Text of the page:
This I Believe
view transcript only
And now, This I Believe, the living philosophies of thoughtful men and women, presented in the hope they may strengthen your beliefs so that your life may be richer, fuller, happier. Here is Edward R. Murrow.
This I Believe. Arthur Dodineau is a native of Michigan, who has served his state for forty years as teacher, principal, and superintendent of schools. He graduated from the Michigan Central Normal College and the University of Michigan, and worked his way up through the Detroit Public School system, where for the past seven years, he has occupied the top post.
What are the beliefs of a man who has spent his life guiding the development of young minds? This is Arthur Dodineau's creed.
The beliefs and philosophy which have governed my activities in a single professional occupation throughout a long and personally gratifying career, I had held since my boyhood and early manhood. Forty-one years ago, I started on the road which has led me to my present position. A boy, in a family of eleven children, in a frontier section of Michigan, I was afforded the education of a pioneer one-room school, and the inspiration of a very intelligent, Christian mother.
In that framework, there were early experiences which shaped for me a philosophy with which to meet the vicissitudes of public service. Attitudes, ideals, and habits were built from the routine of farm life, enriched by fishing in the neighboring stream and trapping through the adjacent woods. Whatever degree I possess of patience, or of other personal qualities so valuable for an administrator--courage of convictions, waiting power, consideration of others--these and others had their beginning in that boyhood period.
In dealing with the many employees over whom I have had supervision,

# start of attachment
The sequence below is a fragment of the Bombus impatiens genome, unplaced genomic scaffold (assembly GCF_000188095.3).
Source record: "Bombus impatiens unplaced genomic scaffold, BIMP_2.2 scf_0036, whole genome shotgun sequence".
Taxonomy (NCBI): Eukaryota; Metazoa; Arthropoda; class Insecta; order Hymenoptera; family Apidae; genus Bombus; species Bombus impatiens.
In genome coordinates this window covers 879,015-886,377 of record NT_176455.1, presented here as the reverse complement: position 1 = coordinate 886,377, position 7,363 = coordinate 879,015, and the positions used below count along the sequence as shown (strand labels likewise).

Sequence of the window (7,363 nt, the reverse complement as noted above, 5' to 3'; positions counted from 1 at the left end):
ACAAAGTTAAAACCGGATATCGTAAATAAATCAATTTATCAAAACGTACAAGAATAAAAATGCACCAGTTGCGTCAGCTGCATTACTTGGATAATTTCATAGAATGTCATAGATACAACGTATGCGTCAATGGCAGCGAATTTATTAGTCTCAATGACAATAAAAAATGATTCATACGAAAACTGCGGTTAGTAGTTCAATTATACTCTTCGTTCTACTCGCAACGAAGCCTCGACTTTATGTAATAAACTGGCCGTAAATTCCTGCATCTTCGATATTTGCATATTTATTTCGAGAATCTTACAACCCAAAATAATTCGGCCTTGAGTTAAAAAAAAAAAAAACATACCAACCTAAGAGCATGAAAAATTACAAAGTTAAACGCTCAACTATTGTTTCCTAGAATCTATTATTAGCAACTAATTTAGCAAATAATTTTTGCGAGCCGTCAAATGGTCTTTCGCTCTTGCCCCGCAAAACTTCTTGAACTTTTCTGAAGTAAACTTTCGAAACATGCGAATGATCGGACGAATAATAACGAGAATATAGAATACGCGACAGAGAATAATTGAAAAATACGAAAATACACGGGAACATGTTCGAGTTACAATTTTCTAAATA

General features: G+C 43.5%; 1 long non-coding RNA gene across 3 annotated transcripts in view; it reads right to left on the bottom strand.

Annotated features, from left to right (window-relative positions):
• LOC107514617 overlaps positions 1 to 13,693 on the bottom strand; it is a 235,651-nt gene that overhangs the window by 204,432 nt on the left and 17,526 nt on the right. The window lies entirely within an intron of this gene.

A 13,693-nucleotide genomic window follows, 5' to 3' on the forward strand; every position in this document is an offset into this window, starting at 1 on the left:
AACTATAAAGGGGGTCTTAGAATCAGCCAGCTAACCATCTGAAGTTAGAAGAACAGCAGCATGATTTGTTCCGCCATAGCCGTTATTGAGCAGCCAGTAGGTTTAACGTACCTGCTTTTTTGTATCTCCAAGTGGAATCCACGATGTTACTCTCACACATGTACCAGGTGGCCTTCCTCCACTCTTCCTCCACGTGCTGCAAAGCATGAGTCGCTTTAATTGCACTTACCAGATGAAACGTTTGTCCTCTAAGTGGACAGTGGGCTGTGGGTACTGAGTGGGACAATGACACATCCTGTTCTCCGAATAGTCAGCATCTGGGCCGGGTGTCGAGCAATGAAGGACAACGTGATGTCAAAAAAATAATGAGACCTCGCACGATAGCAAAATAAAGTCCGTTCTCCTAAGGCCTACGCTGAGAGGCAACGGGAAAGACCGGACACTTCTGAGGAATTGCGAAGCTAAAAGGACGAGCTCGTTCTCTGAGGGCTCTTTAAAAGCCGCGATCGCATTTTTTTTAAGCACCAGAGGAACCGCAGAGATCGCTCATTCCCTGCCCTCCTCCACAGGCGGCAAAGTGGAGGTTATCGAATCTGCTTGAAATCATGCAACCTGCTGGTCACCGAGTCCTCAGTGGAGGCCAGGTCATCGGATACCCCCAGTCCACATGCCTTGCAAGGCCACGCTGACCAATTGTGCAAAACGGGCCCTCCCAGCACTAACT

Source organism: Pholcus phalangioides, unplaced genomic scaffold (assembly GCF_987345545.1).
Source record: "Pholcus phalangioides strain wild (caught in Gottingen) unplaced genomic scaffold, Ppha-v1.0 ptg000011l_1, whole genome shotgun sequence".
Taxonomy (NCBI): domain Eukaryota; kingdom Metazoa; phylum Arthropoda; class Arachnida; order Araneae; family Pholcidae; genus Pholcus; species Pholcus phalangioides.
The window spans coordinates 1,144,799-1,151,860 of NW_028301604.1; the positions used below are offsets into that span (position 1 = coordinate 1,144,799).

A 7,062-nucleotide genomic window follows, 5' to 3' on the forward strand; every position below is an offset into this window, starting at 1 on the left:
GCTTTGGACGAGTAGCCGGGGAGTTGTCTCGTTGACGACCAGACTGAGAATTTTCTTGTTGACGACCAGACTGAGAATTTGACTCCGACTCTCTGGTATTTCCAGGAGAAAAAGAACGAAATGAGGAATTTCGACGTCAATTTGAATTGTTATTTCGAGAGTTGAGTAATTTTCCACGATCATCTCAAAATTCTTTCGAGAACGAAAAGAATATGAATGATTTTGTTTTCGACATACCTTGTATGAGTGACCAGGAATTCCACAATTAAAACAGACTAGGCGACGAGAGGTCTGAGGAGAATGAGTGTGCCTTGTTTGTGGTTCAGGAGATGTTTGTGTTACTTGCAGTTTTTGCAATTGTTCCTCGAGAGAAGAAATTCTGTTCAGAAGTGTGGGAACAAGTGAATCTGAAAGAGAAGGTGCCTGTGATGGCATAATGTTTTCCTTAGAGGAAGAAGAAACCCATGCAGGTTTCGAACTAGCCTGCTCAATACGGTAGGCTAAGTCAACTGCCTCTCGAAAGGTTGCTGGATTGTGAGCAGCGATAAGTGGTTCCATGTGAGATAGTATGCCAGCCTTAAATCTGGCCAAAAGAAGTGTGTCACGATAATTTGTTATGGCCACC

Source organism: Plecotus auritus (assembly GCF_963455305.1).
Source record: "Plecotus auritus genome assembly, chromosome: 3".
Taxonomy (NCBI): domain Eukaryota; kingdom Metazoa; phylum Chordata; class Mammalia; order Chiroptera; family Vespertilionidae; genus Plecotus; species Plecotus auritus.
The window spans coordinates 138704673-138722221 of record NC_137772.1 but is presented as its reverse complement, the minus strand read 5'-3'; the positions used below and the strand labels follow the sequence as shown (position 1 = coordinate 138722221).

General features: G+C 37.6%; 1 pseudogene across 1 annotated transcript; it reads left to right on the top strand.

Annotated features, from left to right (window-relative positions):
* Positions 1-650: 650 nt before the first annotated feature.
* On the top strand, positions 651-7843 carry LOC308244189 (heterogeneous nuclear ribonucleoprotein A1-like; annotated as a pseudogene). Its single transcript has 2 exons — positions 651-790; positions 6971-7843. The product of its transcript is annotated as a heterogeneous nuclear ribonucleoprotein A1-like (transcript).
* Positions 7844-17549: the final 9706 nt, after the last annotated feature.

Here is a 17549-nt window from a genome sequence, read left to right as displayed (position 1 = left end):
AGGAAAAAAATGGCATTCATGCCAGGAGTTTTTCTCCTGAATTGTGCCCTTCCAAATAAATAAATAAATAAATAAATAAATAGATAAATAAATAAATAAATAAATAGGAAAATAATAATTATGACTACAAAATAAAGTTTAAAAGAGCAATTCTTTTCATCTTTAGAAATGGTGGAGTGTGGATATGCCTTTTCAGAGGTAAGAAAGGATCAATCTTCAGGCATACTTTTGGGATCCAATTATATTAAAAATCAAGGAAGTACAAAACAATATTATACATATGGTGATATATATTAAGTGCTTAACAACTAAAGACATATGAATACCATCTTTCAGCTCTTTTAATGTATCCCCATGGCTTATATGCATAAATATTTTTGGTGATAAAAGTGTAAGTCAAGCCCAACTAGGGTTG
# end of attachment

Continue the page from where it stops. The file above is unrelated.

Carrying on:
as well as with the public whom I serve, I have learned the value of being objective, unbiased, patient, and cooperative. Through the years, it has been my privilege to know personally and to work with thousands of teachers. I have never been disillusioned in my faith in the fine attitude and service of the great majority of them. I have found few drones among them. On the whole, they feel a shared responsibility, and they are undividedly concerned for the successful operation of the school organization.
One final and fundamental tenant in my philosophy of life is, of course, that
of religion. In reviewing my years in public service, I appreciate and understand more clearly the part that faith in God has meant to me personally, in providing a plan and a purpose, convictions and courage. Further, my experience has confirmed me in the belief that the vast majority of our teachers are associated with some church and are genuinely imbued with the basic value of religion. Our public schools contribute truly to the religious life of the nation, as well as to the social and political life of the country.
Finally, I am convinced that as long as young men and women are confirmed in their love of country, church, and the American way of life, and if, recognizing the opportunities for service, they will develop their abilities and make their talents available where they will count most, the future and welfare of our country will continue to be advanced.
There the beliefs of Arthur Dodineau, superintendent of the Detroit, Michigan Public Schools. His balanced outlook on life has helped to mold the lives of two generations of young Detroiters.